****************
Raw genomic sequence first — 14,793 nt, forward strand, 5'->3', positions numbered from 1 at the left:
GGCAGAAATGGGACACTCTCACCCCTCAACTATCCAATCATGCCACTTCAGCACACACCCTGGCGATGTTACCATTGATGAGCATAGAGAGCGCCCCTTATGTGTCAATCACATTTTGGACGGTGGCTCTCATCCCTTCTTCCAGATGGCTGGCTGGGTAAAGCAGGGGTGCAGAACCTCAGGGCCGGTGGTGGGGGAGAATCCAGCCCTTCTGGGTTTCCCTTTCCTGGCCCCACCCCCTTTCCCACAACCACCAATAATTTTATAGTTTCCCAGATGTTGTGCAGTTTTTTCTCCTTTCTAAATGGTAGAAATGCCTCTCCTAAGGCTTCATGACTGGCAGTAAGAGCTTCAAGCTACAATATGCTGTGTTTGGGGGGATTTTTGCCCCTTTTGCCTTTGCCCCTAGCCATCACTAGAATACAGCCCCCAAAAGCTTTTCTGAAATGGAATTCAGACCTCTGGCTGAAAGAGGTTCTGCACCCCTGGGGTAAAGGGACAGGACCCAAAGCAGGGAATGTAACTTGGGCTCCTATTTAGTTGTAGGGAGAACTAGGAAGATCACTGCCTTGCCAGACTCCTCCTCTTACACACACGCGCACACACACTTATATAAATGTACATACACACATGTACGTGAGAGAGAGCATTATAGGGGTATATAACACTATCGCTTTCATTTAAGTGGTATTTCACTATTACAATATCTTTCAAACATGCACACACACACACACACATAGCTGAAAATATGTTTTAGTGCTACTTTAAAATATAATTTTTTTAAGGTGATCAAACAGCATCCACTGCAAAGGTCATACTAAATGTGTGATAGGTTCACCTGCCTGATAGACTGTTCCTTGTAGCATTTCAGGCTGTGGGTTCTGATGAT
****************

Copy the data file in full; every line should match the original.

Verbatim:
Raw genomic sequence first — 14,793 nt, forward strand, 5'->3', positions numbered from 1 at the left:
GGCAGAAATGGGACACTCTCACCCCTCAACTATCCAATCATGCCACTTCAGCACACACCCTGGCGATGTTACCATTGATGAGCATAGAGAGCGCCCCTTATGTGTCAATCACATTTTGGACGGTGGCTCTCATCCCTTCTTCCAGATGGCTGGCTGGGTAAAGCAGGGGTGCAGAACCTCAGGGCCGGTGGTGGGGGAGAATCCAGCCCTTCTGGGTTTCCCTTTCCTGGCCCCACCCCCTTTCCCACAACCACCAATAATTTTATAGTTTCCCAGATGTTGTGCAGTTTTTTCTCCTTTCTAAATGGTAGAAATGCCTCTCCTAAGGCTTCATGACTGGCAGTAAGAGCTTCAAGCTACAATATGCTGTGTTTGGGGGGATTTTTGCCCCTTTTGCCTTTGCCCCTAGCCATCACTAGAATACAGCCCCCAAAAGCTTTTCTGAAATGGAATTCAGACCTCTGGCTGAAAGAGGTTCTGCACCCCTGGGGTAAAGGGACAGGACCCAAAGCAGGGAATGTAACTTGGGCTCCTATTTAGTTGTAGGGAGAACTAGGAAGATCACTGCCTTGCCAGACTCCTCCTCTTACACACACGCGCACACACACTTATATAAATGTACATACACACATGTACGTGAGAGAGAGCATTATAGGGGTATATAACACTATCGCTTTCATTTAAGTGGTATTTCACTATTACAATATCTTTCAAACATGCACACACACACACACACATAGCTGAAAATATGTTTTAGTGCTACTTTAAAATATAATTTTTTTAAGGTGATCAAACAGCATCCACTGCAAAGGTCATACTAAATGTGTGATAGGTTCACCTGCCTGATAGACTGTTCCTTGTAGCATTTCAGGCTGTGGGTTCTGATGAT